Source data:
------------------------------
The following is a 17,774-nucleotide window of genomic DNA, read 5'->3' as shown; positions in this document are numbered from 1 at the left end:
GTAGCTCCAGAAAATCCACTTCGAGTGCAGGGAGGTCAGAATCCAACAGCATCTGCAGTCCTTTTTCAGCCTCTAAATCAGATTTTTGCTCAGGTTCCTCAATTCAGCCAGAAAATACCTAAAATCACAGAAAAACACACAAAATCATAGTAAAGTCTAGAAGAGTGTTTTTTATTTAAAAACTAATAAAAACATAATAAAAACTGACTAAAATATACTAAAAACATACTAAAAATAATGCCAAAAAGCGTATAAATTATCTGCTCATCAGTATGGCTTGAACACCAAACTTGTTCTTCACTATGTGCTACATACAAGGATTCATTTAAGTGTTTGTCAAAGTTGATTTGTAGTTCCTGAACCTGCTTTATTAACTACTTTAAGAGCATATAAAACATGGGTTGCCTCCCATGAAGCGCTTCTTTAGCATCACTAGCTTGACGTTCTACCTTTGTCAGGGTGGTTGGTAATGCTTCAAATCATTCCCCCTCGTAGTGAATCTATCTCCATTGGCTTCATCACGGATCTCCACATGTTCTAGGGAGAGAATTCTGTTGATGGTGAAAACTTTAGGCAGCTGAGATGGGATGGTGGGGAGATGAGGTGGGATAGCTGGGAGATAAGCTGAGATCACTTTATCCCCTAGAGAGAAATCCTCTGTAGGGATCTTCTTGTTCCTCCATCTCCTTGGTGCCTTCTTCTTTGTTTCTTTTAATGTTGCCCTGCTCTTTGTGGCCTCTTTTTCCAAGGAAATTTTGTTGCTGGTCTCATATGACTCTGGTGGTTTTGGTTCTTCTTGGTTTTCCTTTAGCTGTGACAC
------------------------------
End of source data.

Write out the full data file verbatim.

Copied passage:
The following is a 17,774-nucleotide window of genomic DNA, read 5'->3' as shown; positions in this document are numbered from 1 at the left end:
GTAGCTCCAGAAAATCCACTTCGAGTGCAGGGAGGTCAGAATCCAACAGCATCTGCAGTCCTTTTTCAGCCTCTAAATCAGATTTTTGCTCAGGTTCCTCAATTCAGCCAGAAAATACCTAAAATCACAGAAAAACACACAAAATCATAGTAAAGTCTAGAAGAGTGTTTTTTATTTAAAAACTAATAAAAACATAATAAAAACTGACTAAAATATACTAAAAACATACTAAAAATAATGCCAAAAAGCGTATAAATTATCTGCTCATCAGTATGGCTTGAACACCAAACTTGTTCTTCACTATGTGCTACATACAAGGATTCATTTAAGTGTTTGTCAAAGTTGATTTGTAGTTCCTGAACCTGCTTTATTAACTACTTTAAGAGCATATAAAACATGGGTTGCCTCCCATGAAGCGCTTCTTTAGCATCACTAGCTTGACGTTCTACCTTTGTCAGGGTGGTTGGTAATGCTTCAAATCATTCCCCCTCGTAGTGAATCTATCTCCATTGGCTTCATCACGGATCTCCACATGTTCTAGGGAGAGAATTCTGTTGATGGTGAAAACTTTAGGCAGCTGAGATGGGATGGTGGGGAGATGAGGTGGGATAGCTGGGAGATAAGCTGAGATCACTTTATCCCCTAGAGAGAAATCCTCTGTAGGGATCTTCTTGTTCCTCCATCTCCTTGGTGCCTTCTTCTTTGTTTCTTTTAATGTTGCCCTGCTCTTTGTGGCCTCTTTTTCCAAGGAAATTTTGTTGCTGGTCTCATATGACTCTGGTGGTTTTGGTTCTTCTTGGTTTTCCTTTAGCTGTGACAC